Kenya: Lodwar Clinic and Turkana Drought Relief and Mobile Medical Outreach Project
179 Patients Immunized: Q4 2015
April 16, 2016
Summary of Activities
Real Medicine Foundation continues to provide medical relief and public health education in the drought-stricken Turkana District of northern Kenya. The most common illnesses are malaria, respiratory tract infections, skin diseases, and gastroenteritis. This quarter, the project focused on:
- Reaching rural villages and shut-ins
- Providing consistent, well-stocked clinics
- Preventing illness through immunization and education
- Transporting and referring patients when necessary
RMF welcomed and educated a total of 3,538 people in rural clinics and the region’s major city, Lodwar, and 2,686 of these people received medical treatment.
Sparsity of supplies and clinics (especially dire in villages) was addressed through:
- 14 medical outreach clinics
- 9 home visits
- 3 trips to Nairobi to stock medication
The program immunized 179 children and adults for:
- BCG (to prevent tuberculosis)
Increasing health education to prevent future illness, RMF continues group instruction before each clinic and individual instruction during treatment, emphasizing:
- Detecting symptoms
- Emergency calls for referrals
After responding to a September 7th, 2009 NY Times article by Jeffrey Gettleman, which highlighted the life threatening impact of the drought in Northern Kenya, Real Medicine Foundation coordinated a supply chain for water and food aid, and medical support to the region. We were able to provide a 4-week supply of food and water to 4,500 persons in severely drought affected regions of Turkana, Kenya where it had not rained in 4 years.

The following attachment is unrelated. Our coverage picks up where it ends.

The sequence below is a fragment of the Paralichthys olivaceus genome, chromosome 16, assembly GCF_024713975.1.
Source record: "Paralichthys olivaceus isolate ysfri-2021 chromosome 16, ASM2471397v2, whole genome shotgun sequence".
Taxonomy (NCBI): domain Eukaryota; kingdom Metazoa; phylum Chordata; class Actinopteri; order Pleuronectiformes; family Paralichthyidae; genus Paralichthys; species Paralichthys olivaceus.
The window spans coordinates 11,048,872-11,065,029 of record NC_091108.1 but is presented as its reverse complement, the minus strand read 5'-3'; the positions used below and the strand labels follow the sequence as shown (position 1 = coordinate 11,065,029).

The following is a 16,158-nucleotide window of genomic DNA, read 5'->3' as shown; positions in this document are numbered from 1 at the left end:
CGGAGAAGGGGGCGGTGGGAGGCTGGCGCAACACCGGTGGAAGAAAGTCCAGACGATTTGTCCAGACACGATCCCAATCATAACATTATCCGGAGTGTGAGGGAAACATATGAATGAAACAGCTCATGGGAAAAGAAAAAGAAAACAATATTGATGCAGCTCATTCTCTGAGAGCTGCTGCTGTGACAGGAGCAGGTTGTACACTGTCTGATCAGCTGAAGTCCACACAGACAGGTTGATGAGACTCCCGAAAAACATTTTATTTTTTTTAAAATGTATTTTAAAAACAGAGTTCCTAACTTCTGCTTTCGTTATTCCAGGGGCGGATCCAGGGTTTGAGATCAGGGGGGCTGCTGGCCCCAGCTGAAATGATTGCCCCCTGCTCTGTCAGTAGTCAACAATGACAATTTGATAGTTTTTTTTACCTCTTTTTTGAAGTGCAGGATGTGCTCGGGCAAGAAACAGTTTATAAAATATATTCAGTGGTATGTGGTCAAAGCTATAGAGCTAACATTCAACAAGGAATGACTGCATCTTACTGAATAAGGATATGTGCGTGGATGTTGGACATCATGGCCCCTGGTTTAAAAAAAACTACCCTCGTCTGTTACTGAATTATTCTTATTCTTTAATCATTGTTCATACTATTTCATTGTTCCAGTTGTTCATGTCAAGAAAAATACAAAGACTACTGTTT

- Provide Medicines and Medical supplies to meet the needs of the targeted population
- Increase Mobile/Outreach Clinics in the remote villages
- Provide Medical Services at the Health Facility in Lodwar Town:
- Supporting the physical/medical needs of the targeted population
- Home visiting
- Referrals of patients needing advanced care to tertiary care hospital, and HIV and TB government clinics
- Teaching about and providing nutritious food
In early October 2015, the program faced an acute shortage of medication, which even the government could not address. RMF sent emergency funds, enabling its clinics to restock and reach villages where no other medical help was available. This was especially a relief to families whose children would not otherwise receive treatment.
In December 2015, we received an urgent call from a pastor requesting treatment for a local grandmother who had been bitten by a poisonous spider that morning. We hurried to the village and found the elderly grandmother in bad condition, oozing secretions from her eyes and nose. The team administered the necessary medications and observed the grandmother for two hours. Because of our quick response, she is alive.